According to Lufthansa, this would explain the popularity of tomato juice and strong wines on flights, beverage choices that, like wearing sweatpants in public and falling asleep on strangers, only make sense in-flight. When on the ground, many travelers shy away from the bold flavors in tomato juice and full-bodied wines, but in the air, these beverages benefit from a reduction in taste perception. Chefs, also, can compensate for their customers’ dulled senses. John Besh, a meal designer for Lufthansa and also a regular on the Food Network and owner and executive chef at Restaurant August in New Orleans, is one of many fine-dining chefs that are expanding their repertoire to include food in the air. In response to diminished taste on planes, Besh told Salon.com “It’s not hard to make up for that. A touch here or there—lighter, citrus, spicy flavors are incredible. You really can still taste them.”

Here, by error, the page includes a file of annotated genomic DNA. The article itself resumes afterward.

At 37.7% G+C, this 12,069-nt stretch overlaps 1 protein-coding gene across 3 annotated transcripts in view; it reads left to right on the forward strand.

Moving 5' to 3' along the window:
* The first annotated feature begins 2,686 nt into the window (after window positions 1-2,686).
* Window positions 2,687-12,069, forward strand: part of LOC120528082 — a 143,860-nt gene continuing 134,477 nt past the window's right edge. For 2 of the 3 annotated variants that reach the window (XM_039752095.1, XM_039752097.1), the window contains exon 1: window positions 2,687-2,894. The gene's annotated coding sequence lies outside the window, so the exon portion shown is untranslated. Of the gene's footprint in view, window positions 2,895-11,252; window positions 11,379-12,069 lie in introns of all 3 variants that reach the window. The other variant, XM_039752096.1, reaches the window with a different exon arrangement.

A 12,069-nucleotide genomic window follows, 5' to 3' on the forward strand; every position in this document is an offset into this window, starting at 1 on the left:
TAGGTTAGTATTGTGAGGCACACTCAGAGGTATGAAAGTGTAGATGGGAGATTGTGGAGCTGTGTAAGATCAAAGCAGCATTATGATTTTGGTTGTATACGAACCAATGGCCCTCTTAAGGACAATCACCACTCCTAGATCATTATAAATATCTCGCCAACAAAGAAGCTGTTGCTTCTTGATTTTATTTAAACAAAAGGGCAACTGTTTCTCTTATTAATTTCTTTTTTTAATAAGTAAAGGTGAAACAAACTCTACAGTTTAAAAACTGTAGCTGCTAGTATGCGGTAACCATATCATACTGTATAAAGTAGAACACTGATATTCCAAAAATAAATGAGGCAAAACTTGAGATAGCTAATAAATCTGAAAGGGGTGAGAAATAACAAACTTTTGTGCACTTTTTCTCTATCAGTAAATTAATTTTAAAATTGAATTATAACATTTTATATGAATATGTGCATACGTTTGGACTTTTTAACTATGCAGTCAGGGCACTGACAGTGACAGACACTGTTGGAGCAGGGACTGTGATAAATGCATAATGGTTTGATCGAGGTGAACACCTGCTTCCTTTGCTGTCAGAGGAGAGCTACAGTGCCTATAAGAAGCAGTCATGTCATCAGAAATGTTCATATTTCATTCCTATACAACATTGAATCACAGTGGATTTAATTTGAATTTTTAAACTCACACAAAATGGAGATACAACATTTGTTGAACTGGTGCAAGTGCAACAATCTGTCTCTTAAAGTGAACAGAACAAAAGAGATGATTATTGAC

Another recent investigation at the University of Manchester into the nature of the almost universal disdain for airplane food has revealed surprising results that are not as easily solved with an extra lemon squeeze. Researcher Andy Woods found that the loud noise of the engine was detracting from passengers’ ability to taste. Taste and smell are the two most important senses to the perception of flavor. However, there are numerous other factors that contribute to the way people perceive taste including expectations, color of the food, plating, and the environment around the eater. Woods’s research added level of noise to that list. His study showed that at high levels of background sound, people lose some ability to taste.